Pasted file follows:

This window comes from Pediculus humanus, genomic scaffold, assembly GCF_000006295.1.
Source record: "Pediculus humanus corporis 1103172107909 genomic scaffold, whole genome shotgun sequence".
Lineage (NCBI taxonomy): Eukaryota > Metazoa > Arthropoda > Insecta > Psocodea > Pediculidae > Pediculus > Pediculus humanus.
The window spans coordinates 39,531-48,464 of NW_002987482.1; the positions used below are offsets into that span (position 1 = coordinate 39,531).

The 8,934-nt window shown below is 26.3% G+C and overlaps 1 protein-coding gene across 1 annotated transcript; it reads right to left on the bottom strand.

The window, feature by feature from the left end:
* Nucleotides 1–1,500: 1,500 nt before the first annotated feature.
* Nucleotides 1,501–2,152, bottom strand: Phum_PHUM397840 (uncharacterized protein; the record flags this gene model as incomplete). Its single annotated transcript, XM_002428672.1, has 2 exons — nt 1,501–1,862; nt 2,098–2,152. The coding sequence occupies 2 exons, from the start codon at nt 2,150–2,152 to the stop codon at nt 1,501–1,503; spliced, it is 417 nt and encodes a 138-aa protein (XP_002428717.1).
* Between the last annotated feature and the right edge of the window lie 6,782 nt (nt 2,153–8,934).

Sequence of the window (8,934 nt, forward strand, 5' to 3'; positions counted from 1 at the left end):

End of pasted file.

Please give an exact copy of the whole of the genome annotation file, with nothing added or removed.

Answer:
This window comes from Pediculus humanus, genomic scaffold, assembly GCF_000006295.1.
Source record: "Pediculus humanus corporis 1103172107909 genomic scaffold, whole genome shotgun sequence".
Lineage (NCBI taxonomy): Eukaryota > Metazoa > Arthropoda > Insecta > Psocodea > Pediculidae > Pediculus > Pediculus humanus.
The window spans coordinates 39,531-48,464 of NW_002987482.1; the positions used below are offsets into that span (position 1 = coordinate 39,531).

The 8,934-nt window shown below is 26.3% G+C and overlaps 1 protein-coding gene across 1 annotated transcript; it reads right to left on the bottom strand.

The window, feature by feature from the left end:
* Nucleotides 1–1,500: 1,500 nt before the first annotated feature.
* Nucleotides 1,501–2,152, bottom strand: Phum_PHUM397840 (uncharacterized protein; the record flags this gene model as incomplete). Its single annotated transcript, XM_002428672.1, has 2 exons — nt 1,501–1,862; nt 2,098–2,152. The coding sequence occupies 2 exons, from the start codon at nt 2,150–2,152 to the stop codon at nt 1,501–1,503; spliced, it is 417 nt and encodes a 138-aa protein (XP_002428717.1).
* Between the last annotated feature and the right edge of the window lie 6,782 nt (nt 2,153–8,934).

Sequence of the window (8,934 nt, forward strand, 5' to 3'; positions counted from 1 at the left end):